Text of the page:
GLOBAL - Inflation is likely to remain low in 2010 and the US equity market will outperform other developed markets, according to BlackRock's Bob Doll.

In his annual top 10 predictions for 2010, BlackRock's vice chairman and global CIO for equities said whereas last year was a ‘tug o' war' between deflation and reflation, 2010 is expected to be similar although the pressure this time will be between cyclical stimulus and the structural problems created by developed countries through high levels of government debt.

Whereas a normal cyclical growth recovery would be predicted to generate 5% growth in the United States, Doll is this year predicting GDP will return to 3%. Largely because many of the spending requirements sparked by last year's quantitative easing programmes in western nations are likely to have to be met this year, at the same time as companies are keeping costs tight.

"Government stimulus passed last year will see spending for that this year - another reason to think growth will be good," said Doll.

In particular, he predicted companies will see growth as many ran their inventories down last year during fears of a US depression but will now seek to restock as fears subside, generating strong productivity again.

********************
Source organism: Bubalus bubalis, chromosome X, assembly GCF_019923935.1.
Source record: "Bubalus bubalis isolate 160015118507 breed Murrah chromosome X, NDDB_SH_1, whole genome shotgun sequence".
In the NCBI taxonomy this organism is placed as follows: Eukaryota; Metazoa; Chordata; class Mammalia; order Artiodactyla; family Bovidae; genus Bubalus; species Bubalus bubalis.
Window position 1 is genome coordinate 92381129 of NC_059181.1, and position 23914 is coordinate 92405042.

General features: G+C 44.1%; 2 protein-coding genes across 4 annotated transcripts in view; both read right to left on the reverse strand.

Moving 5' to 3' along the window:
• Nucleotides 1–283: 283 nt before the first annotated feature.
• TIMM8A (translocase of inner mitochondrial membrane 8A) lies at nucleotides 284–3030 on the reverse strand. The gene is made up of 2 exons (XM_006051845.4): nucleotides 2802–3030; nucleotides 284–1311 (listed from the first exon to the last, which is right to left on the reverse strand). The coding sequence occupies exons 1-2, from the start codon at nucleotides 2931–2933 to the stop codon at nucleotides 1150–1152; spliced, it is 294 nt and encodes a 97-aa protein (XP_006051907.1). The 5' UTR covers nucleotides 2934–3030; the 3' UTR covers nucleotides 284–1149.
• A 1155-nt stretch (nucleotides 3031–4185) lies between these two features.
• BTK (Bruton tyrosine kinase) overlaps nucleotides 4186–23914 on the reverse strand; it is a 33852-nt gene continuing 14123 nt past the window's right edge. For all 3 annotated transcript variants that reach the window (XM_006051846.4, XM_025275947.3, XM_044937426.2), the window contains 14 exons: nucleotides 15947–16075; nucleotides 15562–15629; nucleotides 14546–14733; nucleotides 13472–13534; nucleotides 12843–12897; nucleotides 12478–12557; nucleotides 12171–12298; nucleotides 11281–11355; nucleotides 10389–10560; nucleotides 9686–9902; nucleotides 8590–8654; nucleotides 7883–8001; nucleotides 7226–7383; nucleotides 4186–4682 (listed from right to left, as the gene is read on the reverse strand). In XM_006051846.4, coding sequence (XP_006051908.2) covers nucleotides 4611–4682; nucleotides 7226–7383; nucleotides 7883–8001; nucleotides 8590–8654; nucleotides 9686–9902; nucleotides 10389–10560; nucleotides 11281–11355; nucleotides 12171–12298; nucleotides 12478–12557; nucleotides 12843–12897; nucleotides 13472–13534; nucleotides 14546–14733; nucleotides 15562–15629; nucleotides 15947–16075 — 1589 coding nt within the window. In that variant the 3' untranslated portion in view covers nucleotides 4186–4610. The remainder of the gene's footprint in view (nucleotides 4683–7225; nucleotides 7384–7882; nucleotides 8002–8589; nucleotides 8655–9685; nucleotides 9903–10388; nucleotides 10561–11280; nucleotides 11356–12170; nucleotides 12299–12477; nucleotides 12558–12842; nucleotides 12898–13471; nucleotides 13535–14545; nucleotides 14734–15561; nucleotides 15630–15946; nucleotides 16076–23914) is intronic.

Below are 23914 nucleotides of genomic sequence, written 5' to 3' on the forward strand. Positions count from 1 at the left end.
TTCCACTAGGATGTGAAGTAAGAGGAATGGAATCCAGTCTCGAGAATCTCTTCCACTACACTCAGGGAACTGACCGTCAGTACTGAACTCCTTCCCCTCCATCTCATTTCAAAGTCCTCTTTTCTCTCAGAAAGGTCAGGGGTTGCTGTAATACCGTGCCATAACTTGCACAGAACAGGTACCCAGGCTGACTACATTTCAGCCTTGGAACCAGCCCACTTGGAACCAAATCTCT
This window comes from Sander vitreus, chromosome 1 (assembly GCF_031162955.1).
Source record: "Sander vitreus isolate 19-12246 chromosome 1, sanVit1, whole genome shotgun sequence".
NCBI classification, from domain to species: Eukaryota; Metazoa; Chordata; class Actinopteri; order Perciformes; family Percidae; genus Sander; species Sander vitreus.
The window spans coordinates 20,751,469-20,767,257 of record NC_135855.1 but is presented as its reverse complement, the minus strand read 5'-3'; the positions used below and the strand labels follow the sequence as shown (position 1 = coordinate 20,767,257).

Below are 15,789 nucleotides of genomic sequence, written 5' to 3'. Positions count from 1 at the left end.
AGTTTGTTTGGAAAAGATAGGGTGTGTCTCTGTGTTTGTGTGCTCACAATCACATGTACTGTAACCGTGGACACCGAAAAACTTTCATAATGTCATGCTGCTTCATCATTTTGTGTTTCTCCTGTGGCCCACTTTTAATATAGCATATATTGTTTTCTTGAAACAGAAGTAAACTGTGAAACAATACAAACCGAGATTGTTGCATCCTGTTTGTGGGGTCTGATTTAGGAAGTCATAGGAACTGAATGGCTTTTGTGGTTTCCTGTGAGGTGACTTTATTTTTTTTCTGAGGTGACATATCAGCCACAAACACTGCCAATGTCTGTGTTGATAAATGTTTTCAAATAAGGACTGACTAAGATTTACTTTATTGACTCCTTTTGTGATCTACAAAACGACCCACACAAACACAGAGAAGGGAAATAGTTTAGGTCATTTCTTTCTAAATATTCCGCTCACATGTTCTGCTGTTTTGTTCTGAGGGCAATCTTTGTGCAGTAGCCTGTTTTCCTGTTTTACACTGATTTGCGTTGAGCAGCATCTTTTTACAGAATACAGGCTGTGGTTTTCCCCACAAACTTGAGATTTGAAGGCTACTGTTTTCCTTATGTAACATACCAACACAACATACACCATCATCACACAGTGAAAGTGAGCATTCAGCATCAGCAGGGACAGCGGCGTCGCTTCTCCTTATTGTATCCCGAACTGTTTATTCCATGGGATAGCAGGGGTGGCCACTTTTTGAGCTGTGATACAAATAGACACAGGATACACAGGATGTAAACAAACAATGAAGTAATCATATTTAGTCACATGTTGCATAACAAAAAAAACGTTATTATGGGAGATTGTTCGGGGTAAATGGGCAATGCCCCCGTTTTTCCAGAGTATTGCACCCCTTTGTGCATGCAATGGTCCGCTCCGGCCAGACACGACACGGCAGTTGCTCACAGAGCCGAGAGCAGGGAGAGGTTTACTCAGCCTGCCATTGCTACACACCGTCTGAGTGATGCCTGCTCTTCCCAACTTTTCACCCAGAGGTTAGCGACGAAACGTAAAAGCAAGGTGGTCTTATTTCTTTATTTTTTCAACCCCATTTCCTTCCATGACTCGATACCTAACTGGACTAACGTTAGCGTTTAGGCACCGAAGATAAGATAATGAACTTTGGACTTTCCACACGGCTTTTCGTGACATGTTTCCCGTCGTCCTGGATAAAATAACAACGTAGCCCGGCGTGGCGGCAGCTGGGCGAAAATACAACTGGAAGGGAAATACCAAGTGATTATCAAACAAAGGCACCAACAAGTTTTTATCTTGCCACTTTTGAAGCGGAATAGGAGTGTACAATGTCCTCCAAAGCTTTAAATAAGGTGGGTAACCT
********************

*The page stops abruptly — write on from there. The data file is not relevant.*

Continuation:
This is likely to lead to a u-shaped economic recovery of 3% GDP alongside a v-shaped corporate recovery where profit margins could improve by 20-30%.

Similarly, Doll predicted the US would outperform developed countries because firms have learned to keep costs tight over many years yet indications suggest European companies may need to cut costs further and have no room for manoeuvre.

That said, he believes M&A activity could increase again this year as companies with strong cash flow will seek to tap local business opportunities.

And much like last year, healthcare and technology are expected to be overweight sectors this year while financials, utilities and materials will remain underweight.

Doll also said interest rates will slowly begin to rise towards the end of the year, offering improvements to the Treasury curve, but that inflation will also remain low since recovery usually sees inflation fall for 18 months after the first signs of a recovery.

He claimed excess capacity in some markets is still visible so the prospect of high earnings growth and subsequent inflation is unlikely, especially in the US where a 10% unemployment rate is likely to mean few signs of wage increases.

Capital markets are also predicted to outperform cash and government bonds again this year.

One of the key drivers this year will be emerging markets economies, according to Doll, as developed markets are predicted to improve by 2-2.5% while emerging markets will gain 5% in 2010 through higher profit and lower leverage, thanks to their "absence of structural problems in debt which will hold Western Europe and the US back more in spending".